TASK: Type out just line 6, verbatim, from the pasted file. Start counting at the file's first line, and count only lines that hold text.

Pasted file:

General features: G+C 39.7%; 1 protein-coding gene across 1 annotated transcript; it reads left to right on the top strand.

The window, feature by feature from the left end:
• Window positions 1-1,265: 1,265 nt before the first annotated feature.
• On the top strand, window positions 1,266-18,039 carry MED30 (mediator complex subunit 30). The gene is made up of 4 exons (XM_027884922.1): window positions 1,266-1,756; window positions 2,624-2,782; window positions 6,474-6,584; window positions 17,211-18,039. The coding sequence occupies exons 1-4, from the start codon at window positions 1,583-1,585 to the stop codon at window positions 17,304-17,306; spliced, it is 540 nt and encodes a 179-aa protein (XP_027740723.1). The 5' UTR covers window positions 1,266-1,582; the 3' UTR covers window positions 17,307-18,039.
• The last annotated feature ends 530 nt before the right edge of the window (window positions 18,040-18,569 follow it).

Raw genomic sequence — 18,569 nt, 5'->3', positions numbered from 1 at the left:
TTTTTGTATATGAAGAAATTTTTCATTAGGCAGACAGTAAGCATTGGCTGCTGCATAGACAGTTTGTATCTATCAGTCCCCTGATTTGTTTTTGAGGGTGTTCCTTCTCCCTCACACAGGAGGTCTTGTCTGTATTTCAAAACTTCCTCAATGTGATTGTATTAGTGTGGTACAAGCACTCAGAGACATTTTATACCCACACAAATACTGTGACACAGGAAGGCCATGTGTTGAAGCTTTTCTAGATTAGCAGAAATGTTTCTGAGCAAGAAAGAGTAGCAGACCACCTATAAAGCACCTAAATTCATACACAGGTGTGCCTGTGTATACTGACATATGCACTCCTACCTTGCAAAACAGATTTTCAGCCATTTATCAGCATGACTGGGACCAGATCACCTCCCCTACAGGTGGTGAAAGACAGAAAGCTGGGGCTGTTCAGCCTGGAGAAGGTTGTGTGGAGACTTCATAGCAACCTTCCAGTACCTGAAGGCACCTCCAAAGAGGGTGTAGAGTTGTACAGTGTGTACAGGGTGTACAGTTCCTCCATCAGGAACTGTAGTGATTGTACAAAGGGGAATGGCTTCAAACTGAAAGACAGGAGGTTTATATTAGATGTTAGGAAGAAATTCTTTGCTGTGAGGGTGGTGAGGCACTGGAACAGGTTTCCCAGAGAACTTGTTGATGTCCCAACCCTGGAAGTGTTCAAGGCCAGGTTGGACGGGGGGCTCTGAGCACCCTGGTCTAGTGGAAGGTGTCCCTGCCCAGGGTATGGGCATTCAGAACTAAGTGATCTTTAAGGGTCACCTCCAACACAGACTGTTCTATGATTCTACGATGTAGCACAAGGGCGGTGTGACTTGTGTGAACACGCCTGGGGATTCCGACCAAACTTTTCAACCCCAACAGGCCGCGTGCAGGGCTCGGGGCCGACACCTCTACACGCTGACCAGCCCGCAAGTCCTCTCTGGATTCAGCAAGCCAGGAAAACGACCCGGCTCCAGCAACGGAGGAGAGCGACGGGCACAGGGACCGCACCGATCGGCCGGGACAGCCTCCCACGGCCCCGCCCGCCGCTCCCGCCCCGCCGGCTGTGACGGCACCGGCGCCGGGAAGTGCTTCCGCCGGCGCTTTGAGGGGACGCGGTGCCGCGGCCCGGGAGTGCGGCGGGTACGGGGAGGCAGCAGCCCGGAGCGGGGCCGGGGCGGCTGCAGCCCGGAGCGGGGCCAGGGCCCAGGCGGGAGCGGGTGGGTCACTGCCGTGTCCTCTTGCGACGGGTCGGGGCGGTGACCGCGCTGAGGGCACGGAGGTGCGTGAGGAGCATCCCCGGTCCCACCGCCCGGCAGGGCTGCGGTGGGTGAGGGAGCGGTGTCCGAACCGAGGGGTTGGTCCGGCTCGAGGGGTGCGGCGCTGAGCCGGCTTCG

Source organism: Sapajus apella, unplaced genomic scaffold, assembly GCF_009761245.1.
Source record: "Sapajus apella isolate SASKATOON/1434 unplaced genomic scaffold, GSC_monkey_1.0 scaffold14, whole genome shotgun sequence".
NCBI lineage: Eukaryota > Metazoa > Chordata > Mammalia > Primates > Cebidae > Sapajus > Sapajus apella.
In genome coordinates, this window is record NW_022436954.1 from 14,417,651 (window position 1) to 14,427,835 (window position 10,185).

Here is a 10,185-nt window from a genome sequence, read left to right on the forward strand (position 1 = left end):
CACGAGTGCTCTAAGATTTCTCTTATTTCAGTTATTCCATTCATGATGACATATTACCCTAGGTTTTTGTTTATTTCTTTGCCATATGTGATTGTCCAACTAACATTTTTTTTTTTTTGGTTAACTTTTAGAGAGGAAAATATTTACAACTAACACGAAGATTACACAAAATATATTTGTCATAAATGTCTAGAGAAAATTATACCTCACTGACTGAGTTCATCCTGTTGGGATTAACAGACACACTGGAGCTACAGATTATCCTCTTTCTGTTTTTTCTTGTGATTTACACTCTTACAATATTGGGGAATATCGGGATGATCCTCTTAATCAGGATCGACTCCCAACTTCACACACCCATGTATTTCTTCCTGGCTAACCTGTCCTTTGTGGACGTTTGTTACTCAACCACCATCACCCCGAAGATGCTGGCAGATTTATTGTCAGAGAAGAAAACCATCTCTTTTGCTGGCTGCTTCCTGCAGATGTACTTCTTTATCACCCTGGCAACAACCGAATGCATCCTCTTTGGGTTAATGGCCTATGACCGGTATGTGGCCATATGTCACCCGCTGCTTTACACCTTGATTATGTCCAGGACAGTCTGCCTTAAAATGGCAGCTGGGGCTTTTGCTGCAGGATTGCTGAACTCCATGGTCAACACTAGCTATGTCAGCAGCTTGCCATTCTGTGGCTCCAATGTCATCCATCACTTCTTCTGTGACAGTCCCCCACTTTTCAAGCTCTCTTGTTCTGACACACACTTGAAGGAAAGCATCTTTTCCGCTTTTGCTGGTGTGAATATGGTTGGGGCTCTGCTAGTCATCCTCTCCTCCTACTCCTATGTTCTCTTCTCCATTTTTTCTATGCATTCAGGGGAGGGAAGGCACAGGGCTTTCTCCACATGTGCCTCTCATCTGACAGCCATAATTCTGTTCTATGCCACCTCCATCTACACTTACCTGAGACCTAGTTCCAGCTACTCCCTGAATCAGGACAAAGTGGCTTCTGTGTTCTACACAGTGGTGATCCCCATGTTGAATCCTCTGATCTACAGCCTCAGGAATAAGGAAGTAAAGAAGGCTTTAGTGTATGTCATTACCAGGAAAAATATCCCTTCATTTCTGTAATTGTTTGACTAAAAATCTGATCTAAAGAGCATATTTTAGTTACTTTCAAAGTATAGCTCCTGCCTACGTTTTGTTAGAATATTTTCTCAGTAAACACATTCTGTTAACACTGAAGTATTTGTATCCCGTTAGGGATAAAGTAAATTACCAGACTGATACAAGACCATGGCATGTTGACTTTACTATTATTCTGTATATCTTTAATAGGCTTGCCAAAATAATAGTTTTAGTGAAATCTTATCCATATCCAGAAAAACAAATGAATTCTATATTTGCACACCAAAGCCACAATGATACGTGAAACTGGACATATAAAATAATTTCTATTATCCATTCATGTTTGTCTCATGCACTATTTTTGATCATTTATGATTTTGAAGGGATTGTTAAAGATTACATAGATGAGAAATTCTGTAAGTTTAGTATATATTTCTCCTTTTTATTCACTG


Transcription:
Raw genomic sequence — 18,569 nt, 5'->3', positions numbered from 1 at the left: